However the advanced alloys and super-cooled central processing units of the servers assigned to identifying this physically broken young man could not find the answer to this solution. As Thomas’s jaw had been broken in several places in the accident the current alignment of his teeth, indeed even his mandibles could not be identified from extant dental records. In fact this line of investigation was pointless because Thomas’s parents had never taken him to a licensed dentist. They had taken him to their good friend Montgomery Alberto Montenegro, or as he preferred Monty. Monty had lost his dental license as a young upright man in the late sixties. He was robbed of this important facet of his life by a lawsuit against a former jazz musician, who after years of playing hard bop and an even harder secret heroin addiction, was no longer susceptible to the effects of any of anesthetics in Monty’s arsenal, and therefore felt very abused after a triple root canal.
Monty had preformed all of Thomas’s dental work, taken every last x-ray, even cemented and wired the youth’s braces. He was by all accounts a hardworking and honest dentist. Indeed the very paragon of dentistry. However through the cruel twist of fate and a lost soul’s abuse of heroin Monty had only attended three annual Dentist conventions and was therefore largely out of touch with the latest in dental techniques and practices. So to the trained eye Thomas’s existing dental records looked much much older, as the hand that had guided and shaped the jaw had been out of touch with the newer techniques to quide and shape the proud square jaws of Americas youth. Thomas’s newly squared and solidified jaw now fell into step with those of his peers. Whereas before he had a thin intellectual jaw, he now had a firm bold lantern jaw.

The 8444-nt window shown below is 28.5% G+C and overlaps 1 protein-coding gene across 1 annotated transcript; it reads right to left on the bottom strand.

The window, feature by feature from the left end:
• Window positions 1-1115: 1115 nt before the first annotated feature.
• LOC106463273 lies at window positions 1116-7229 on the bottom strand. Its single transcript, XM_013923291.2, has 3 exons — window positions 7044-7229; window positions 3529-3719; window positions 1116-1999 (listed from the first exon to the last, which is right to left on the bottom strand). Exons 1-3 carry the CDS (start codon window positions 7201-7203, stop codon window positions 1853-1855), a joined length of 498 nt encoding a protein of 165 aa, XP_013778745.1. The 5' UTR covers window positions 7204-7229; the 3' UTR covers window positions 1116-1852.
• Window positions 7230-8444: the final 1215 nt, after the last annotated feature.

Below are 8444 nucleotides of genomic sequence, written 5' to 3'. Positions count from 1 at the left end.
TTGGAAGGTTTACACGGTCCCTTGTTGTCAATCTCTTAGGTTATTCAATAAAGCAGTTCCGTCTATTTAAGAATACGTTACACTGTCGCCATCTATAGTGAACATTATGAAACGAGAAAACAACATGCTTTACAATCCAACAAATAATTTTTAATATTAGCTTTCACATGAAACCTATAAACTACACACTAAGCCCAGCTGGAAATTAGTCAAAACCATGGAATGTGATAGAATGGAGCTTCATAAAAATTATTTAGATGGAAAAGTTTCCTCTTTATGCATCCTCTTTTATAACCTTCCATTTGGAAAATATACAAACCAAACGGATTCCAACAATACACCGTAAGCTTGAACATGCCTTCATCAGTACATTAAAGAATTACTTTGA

After seventeen straight hours of the whole bureaucratic facility’s computers being dedicated to searching the vast and transient networks and databases that currently define our societies definitions of life and identity (well at least as far as death and taxes are concerned) Thomas Blake was declared a non-person. This was a unique situation, and the decision has been studied at many of the secret universities that secretly train the citizens who become bureaucrats. It is known as the Clarence Richmond Decision, after the person who invented the form that allowed what happened to legally take place. In case you are wondering the form is available government wide, indeed it can even be requested from the Fish and Game office. The reason is that each of these offices needs to recognize the validity of the form, and intra-office politics dictate that if two offices have the same form and they both recognize it as valid, then both should implement the form. In bureaucratic circles this is referred to as Building the Dam.

Excerpt 4: From Chapter 4